Medieval Islamic writings call the Amu and Syr Darya in Central Asia two of the four rivers of Paradise. The water they yield has sustained human life for 40,000 years, providing pastures for nomadic herders, irrigation for farmers, and enabling the development of culture, trade, language, literature, and in parallel, a succession of wars and imperial conquests from east and west over the centuries.
During the twentieth century, the Soviet government transformed the rivers into a web of irrigation canals that diverted such large quantities of water that the Aral Sea - once the world's fourth largest lake - began to disappear, leaving salt and dust storms in its place. When Moscow's rule ended in 1991, the five new Central Asian nations of Kazakhstan, Tajikistan, Kyrgyzstan, Uzbekistan, and Turkmenistan appeared. They are burdened with plunging economies, artificial borders, and a growing environmental crisis.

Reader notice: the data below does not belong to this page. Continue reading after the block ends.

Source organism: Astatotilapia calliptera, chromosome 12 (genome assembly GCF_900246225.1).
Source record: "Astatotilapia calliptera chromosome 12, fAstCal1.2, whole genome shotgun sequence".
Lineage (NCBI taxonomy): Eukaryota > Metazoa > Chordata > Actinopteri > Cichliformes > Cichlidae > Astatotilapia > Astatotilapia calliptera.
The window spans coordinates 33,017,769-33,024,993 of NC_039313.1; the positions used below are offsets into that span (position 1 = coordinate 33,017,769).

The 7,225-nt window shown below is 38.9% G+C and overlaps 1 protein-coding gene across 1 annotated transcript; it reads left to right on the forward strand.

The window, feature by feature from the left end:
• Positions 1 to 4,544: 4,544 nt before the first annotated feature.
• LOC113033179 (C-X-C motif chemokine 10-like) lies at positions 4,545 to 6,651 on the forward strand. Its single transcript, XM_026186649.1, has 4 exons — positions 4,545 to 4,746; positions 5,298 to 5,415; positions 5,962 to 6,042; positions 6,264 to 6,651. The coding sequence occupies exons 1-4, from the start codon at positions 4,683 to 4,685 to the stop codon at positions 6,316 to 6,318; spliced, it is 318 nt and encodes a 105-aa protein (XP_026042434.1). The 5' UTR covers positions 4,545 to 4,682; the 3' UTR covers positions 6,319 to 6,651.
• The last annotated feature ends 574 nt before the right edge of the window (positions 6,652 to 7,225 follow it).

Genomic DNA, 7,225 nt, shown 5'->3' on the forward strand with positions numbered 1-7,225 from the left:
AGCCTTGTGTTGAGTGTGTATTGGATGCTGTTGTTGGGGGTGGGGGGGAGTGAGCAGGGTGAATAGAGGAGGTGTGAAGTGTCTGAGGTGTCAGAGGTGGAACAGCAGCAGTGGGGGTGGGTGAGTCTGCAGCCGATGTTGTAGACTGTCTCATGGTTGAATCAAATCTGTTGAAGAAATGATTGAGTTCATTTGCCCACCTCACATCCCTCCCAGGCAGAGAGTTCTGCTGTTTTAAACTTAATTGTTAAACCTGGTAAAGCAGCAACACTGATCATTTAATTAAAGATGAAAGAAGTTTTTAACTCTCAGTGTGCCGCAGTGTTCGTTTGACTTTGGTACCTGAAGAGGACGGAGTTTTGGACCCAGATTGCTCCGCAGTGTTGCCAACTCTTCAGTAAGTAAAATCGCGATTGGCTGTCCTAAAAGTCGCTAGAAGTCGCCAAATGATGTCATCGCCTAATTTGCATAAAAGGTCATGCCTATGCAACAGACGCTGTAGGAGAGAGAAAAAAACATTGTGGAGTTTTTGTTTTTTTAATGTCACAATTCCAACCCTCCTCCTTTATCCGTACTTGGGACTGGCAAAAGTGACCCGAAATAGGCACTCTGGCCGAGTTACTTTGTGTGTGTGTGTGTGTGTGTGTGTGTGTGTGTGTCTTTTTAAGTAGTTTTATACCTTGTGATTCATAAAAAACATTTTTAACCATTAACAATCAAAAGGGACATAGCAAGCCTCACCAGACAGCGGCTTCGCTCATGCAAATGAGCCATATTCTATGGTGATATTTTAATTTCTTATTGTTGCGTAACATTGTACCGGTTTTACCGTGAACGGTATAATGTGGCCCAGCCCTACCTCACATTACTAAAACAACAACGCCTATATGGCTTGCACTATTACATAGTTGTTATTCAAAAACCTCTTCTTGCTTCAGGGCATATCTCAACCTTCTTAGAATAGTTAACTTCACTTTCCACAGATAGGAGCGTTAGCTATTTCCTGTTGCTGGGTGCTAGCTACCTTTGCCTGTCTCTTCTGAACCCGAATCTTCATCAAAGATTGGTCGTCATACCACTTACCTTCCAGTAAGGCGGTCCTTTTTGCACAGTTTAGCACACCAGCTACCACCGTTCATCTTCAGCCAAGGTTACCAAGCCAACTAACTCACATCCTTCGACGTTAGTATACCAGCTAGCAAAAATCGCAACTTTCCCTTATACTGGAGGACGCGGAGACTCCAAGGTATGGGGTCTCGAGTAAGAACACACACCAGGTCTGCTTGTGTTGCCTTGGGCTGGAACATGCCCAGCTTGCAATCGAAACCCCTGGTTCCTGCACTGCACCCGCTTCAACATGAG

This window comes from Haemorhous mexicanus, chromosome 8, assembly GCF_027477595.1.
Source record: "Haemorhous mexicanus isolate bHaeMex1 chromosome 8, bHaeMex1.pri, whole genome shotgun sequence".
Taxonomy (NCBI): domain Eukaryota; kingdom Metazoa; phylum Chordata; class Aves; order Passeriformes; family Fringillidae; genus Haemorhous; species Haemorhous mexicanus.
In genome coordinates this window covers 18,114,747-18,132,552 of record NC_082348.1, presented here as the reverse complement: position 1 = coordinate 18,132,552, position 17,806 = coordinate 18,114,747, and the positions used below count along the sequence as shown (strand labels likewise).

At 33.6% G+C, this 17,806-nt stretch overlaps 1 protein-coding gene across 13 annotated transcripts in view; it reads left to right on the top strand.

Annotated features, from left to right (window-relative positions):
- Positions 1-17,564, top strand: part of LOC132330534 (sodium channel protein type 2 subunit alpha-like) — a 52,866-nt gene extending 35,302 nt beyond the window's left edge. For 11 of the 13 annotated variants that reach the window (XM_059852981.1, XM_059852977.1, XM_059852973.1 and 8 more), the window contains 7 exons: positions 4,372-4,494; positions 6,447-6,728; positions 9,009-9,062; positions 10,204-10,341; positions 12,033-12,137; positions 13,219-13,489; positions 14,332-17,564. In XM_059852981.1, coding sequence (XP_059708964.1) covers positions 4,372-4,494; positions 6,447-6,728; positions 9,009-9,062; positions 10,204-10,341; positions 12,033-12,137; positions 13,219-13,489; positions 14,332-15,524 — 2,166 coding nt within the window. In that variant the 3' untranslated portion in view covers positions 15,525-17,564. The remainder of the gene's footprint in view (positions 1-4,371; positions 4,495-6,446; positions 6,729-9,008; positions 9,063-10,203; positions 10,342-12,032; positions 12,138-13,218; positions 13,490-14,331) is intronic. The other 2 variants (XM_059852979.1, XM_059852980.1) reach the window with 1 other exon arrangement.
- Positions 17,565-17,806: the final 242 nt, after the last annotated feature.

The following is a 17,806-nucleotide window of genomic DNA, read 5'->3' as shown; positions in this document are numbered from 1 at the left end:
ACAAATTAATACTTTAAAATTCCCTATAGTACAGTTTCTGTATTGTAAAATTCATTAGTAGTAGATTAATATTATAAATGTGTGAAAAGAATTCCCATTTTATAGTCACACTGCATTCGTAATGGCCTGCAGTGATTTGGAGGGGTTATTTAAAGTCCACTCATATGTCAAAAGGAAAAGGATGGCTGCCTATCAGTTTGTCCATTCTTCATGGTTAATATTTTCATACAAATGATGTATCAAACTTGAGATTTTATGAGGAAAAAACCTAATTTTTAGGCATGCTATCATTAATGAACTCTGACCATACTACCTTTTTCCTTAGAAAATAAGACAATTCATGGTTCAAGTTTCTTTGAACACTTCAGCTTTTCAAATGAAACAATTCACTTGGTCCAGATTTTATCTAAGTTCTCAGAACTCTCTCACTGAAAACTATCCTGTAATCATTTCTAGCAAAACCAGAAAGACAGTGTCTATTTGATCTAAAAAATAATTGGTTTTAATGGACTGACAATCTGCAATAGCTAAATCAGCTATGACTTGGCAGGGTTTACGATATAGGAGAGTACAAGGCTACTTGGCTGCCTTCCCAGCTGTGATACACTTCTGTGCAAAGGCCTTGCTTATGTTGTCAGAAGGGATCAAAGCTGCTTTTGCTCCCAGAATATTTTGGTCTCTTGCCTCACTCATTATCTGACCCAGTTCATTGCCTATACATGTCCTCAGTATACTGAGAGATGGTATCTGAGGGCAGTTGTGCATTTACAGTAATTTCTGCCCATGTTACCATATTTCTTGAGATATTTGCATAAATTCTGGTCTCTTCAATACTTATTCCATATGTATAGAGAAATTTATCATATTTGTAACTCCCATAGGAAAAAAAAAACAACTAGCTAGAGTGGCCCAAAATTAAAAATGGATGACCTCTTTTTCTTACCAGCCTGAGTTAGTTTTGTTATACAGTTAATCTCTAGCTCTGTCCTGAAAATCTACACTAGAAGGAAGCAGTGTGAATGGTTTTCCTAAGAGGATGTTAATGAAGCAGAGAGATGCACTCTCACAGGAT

This project follows the Amu and Syr Darya from their source in the Pamir and Tien Shen mountains, downstream, and across borders to their dwindling ends at the Aral Sea basin. I am looking at the landscapes and people whose lives are affected by the region's water troubles. Without viewing broad picture of the region in the context of history, economy, culture, and politics, this growing and little known environmental crisis cannot be fully understood.
The water that nourishes the whole region comes from melting glaciers and snow in the mountains of Tajikistan and Kyrgyzstan. During Soviet times, decisions about sharing of resources were made by the central government in Moscow. Now, the countries are constantly disputing how the region's dams should be used. This is a reservoir above nurek dam in Tajikistan. The line along the shore indicates a low water level. The overall water supply will continue to diminish in the future.